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Syntax. Aka: Sentence structure. 5 Kinds of Sentences. Declarative--makes statements Ms. Kitchens is a funny dresser. Imperative--makes commands; sometimes contains the understood you Papers in the tray. Exclamatory--communicates strong emotion or surprise I love Ms. Kitchens!.

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Syntax

Syntax

Aka: Sentence structure


5 kinds of sentences
5 Kinds of Sentences

  • Declarative--makes statements

    • Ms. Kitchens is a funny dresser.

  • Imperative--makes commands; sometimes contains the understood you

    • Papers in the tray.

  • Exclamatory--communicates strong emotion or surprise

    • I love Ms. Kitchens!


5 kinds of sentences1
5 Kinds of Sentences

  • Interrogative--asks questions

    • Why is Ms. Kitchens so strange?

  • Conditional--expresses wishes (if…then)

    • If Ms. Kitchens gives me an ‘A’, I will bring her non-fat lattes every Monday and Wednesday.


Loose sentences
Loose Sentences

  • A loose sentences expresses the main thought near the beginning and is followed by explanatory material.

  • Ex: English is my favorite subject because we get to read awesome books, do cool assignments like beat poetry and drink milk with cookies.

    • What is the main thought here?


Periodic sentences
Periodic Sentences

  • The main idea of a periodic sentence comes at the end of the sentence (near the period.)

  • Ex: In English, we get to read awesome books, do cool assignment like beat poetry and drink milk with cookies and that is why English is my favorite subject.


You practice
You practice

  • Here’s the main idea:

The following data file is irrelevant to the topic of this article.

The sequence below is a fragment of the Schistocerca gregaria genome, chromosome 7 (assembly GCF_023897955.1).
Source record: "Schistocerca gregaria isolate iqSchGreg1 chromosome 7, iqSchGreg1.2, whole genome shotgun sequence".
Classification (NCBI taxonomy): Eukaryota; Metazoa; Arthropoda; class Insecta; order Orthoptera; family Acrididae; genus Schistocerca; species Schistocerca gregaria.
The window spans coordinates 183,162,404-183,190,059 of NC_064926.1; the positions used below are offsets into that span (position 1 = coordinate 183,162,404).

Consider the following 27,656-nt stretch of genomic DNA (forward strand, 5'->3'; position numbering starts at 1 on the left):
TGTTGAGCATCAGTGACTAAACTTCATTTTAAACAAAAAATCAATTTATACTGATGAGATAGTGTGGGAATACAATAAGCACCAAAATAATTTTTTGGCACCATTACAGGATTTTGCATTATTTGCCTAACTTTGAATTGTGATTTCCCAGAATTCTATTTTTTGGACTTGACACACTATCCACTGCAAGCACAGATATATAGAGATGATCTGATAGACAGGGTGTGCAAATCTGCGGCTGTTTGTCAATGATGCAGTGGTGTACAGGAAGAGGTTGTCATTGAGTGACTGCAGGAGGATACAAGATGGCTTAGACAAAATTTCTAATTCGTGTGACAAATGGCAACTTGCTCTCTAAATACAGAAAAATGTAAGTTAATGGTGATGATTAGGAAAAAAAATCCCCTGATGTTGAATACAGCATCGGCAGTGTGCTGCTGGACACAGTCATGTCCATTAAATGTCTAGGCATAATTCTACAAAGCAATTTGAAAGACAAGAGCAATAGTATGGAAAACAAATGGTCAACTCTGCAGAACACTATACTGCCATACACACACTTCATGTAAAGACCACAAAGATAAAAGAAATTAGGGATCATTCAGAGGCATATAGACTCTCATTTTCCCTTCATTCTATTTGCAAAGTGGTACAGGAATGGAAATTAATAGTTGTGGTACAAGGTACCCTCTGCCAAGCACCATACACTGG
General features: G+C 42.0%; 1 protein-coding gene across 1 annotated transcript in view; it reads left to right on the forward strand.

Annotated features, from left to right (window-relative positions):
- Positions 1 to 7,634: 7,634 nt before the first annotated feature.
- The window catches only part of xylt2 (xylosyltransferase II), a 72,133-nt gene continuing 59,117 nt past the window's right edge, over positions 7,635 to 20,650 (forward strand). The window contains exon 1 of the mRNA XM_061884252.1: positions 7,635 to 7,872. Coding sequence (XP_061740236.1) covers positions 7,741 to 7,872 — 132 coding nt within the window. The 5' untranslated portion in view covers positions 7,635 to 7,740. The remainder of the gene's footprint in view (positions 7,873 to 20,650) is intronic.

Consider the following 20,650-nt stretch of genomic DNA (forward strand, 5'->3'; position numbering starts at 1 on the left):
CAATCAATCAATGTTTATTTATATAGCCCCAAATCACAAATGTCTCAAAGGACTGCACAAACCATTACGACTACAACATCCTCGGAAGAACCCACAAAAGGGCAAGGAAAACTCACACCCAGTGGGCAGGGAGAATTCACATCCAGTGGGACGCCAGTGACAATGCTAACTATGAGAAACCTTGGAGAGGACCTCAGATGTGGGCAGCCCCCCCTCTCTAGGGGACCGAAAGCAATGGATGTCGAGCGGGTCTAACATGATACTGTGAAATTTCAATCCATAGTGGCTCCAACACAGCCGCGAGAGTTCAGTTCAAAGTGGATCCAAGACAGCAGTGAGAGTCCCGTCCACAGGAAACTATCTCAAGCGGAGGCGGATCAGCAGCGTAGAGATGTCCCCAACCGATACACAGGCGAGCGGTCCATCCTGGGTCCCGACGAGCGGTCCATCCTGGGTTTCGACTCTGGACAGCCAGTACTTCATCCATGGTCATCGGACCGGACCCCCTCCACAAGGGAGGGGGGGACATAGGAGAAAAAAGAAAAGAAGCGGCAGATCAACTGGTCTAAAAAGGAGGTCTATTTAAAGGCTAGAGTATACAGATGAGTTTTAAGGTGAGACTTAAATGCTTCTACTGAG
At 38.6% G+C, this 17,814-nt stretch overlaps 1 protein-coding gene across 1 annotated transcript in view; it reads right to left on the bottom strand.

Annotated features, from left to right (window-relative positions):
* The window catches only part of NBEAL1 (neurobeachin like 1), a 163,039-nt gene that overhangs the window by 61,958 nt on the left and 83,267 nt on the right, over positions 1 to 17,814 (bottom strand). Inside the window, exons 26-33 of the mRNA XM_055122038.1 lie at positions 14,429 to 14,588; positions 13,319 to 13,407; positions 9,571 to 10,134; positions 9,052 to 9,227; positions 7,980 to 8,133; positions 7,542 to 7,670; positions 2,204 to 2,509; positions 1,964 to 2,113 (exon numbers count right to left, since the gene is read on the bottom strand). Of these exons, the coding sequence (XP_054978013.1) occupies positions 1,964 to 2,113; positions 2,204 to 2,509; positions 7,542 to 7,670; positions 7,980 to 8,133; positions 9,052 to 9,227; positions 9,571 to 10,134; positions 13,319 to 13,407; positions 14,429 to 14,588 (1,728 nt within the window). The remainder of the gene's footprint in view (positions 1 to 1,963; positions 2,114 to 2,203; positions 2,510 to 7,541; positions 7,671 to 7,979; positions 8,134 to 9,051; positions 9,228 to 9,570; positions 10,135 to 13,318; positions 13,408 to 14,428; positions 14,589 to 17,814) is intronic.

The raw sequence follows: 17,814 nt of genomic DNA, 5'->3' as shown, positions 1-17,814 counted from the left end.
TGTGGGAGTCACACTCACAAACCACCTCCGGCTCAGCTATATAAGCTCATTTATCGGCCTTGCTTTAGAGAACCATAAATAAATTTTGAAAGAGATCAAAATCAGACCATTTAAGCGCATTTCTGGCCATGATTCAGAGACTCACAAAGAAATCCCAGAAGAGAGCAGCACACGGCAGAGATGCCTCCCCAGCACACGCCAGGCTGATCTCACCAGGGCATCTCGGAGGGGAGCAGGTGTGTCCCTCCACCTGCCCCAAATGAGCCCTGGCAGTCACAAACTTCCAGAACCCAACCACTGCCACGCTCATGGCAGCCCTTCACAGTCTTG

• All beatniks were not drug addicts.

  • Write a loose sentence using this idea (remember, the main idea will come 1st)


Practice
Practice

  • Now, write a periodic sentence using the same main idea:

    • All beatniks were not drug addicts


Parallel sentences
Parallel Sentences

  • A sentence is parallel when words or phrases are stated in the same way, usually gramatically

  • Ex.: Ms. Kitchens likes to bake apple pie, eat with a fork and clean the kitchen.

    • What tense are all the verbs in?

    • What else is similar?


Parallel sentences1
Parallel Sentences

  • Repitition can also lead to parallelism in a sentence or a paragraph:

  • Ex: “It was the best of times; it was the worst of times.”

  • Ex: “I have a dream…I have a dream…”

    (This is repeated throughout King’s speech, making it parallel.)


Parallel sentences2
Parallel Sentences

  • Write a parallel sentence of your own, either using the idea of repitition or grammatical similarity.

  • Check your partner’s paper.


Mlk s i have a dream
MLK’s “I Have a Dream”

  • Write down what you know about Martin Luther King or the Civil Rights Movement…


Mlk s i have a dream1
MLK’s “I Have a Dream”

  • One of the most recognized symbols of Civil Rights Movement

  • Delivered August 28, 1963

  • Part of March on Washington

    • 200,000 people (listen for them in the background)

    • Anniversary of the Emancipation Proclamation


Mlk s i have a dream2
MLK’s “I Have a Dream”

  • King’s speech is full of parallelism and a variety of different syntax. Listen through the first time, keeping an ear attuned for parallelism.

  • When we’re done listening, I’ll ask you to find loose and/or periodic sentences, plus the 5 types of sentences.


Your dream
Your Dream

  • Here’s your chance to emulate Martin Luther King!

  • Using King’s “I Have Dream Speech,” write your own “I Have a Dream Speech.”


I have a dream
I Have a Dream

  • Your speech must:

    • Be at least 3/4 of a page (250-300 words)

    • Use some type of parallelism

    • Employ at least three different types of sentences (declarative, interrogative, conditional, etc.)

    • Must have at least one periodic sentence and one loose sentence


I have a dream analysis
“I Have a Dream” Analysis

  • What type of syntax does Martin Luther King employ in his “I Have a Dream Speech” and how does it further develop his purpose?

    • First, determine purpose

    • Next, figure out what kind of syntax he uses

    • Finally, how does that syntax help his purpose?


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